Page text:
Her father, a chemical engineer and businessman who made his own wine, taught her other skills. “Every fall, we made applesauce together and put it in our cellar and ate it all year round. We made special applesauce in September that we’d bring out at Chanukah to eat with latkes,” she said. “We would make sour dill kosher pickles every fall, when Kirby cucumbers come into season.”

For Simmons, “Judaism is about community and tradition and family and preserving the culture of my ancestors. It’s about observing and understanding our purpose on this earth, and being a contributing member of our community and our world.” She and her daughter, who attends preschool at a synagogue, recently donated their full tzedakah box to MAZON: A Jewish Response to Hunger. “For me, that’s what Judaism is about,” she said.

Currently working on a cookbook that is scheduled to be published in late 2017, Simmons co-founded a production company that produced “Star Plates” for Food Network, with an eye toward creating programs to showcase talented new chefs, especially women. Hosting is always a possibility, “but I’m not doing it to make shows for myself,” she said. “I want to find the next generation and give them a platform.”

 “Top Chef” premieres Dec. 1 at 10 p.m. on Bravo.

 Also: Harvey Fierstein reprises his Tony-winning drag role as Edna Turnblad in NBC’s latest musical, “Hairspray Live!” (Dec. 7). Liza Weil, now appearing in the ABC series “How to Get Away With Murder,” will reprise her role as Paris Geller in “Gilmore Girls: A Year in the Life” on Netflix (begins streaming Nov. 25). Lola Kirke returns as symphony oboist Hailey Rutledge in Season Three of Amazon Prime’s “Mozart in the Jungle” (begins streaming Dec. 9).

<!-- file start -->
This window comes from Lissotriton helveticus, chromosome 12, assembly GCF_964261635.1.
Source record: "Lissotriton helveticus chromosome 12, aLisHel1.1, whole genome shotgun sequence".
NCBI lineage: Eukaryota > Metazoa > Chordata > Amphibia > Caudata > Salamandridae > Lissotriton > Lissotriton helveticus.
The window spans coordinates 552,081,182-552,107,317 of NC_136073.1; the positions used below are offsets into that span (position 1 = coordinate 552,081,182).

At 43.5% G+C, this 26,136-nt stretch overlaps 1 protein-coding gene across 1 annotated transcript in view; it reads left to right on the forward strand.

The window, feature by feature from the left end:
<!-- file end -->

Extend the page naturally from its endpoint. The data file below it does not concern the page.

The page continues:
Israel sees 25 percent drop in terrorist attacks

The number of terrorist attacks on Israelis decreased significantly in December over the previous month, Israel’s security agency said.

The Israel Security Agency, or Shin Bet, recorded in December a total of 246 attacks by Palestinians on Israel compared to 326 in November, the organization said in its monthly report released earlier this week.

The 25 percent drop led to fewer casualties. While November had 10 fatalities and 58 wounded from terrorist attacks, December had three fatalities and 44 wounded.

In the December report, the Shin Bet for the first time added the category “Jewish terrorism” to the synopsis of its monthly report. It listed only one incident: The hurling of two smoke grenades into a home near Ramallah, resulting in no injury.

Of the attacks against Israelis documented by Shin Bet in December, 183 involved the hurling of firebombs. All three fatalities were in stabbings.

The attacks are part of what Israeli Prime Minister Benjamin Netanyahu termed a “wave of terrorism” that began in September amid claims by Palestinians that Israel was plotting to increase its control over or destroy Muslim holy sites in Jerusalem. Dozens of Palestinians have been killed by security forces and civilians while carrying out the attacks and in subsequent rioting.

Since Sept. 1, the Shin Bet has documented over 1,415 attacks, which resulted in the death of 25 victims and dozens of wounded. Of those, 620 attacks occurred in October alone.

On Thursday night, Israeli troops in the West Bank killed a Palestinian man whom they said tried to stab a soldier. Earlier that day, three Palestinians were killed elsewhere in what the Israel Defense Forces said was an attempted stabbing attack.

The top 7 perks of being Jewish in December